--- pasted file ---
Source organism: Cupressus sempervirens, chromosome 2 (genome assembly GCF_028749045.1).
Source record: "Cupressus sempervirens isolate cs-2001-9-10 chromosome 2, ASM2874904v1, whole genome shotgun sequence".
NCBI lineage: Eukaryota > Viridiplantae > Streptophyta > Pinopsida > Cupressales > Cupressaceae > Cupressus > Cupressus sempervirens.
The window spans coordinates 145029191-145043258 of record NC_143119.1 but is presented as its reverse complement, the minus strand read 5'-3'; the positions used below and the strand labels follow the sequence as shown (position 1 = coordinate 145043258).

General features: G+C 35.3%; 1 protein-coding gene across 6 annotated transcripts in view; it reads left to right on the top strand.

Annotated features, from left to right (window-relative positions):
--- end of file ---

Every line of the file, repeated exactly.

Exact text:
Source organism: Cupressus sempervirens, chromosome 2 (genome assembly GCF_028749045.1).
Source record: "Cupressus sempervirens isolate cs-2001-9-10 chromosome 2, ASM2874904v1, whole genome shotgun sequence".
NCBI lineage: Eukaryota > Viridiplantae > Streptophyta > Pinopsida > Cupressales > Cupressaceae > Cupressus > Cupressus sempervirens.
The window spans coordinates 145029191-145043258 of record NC_143119.1 but is presented as its reverse complement, the minus strand read 5'-3'; the positions used below and the strand labels follow the sequence as shown (position 1 = coordinate 145043258).

General features: G+C 35.3%; 1 protein-coding gene across 6 annotated transcripts in view; it reads left to right on the top strand.

Annotated features, from left to right (window-relative positions):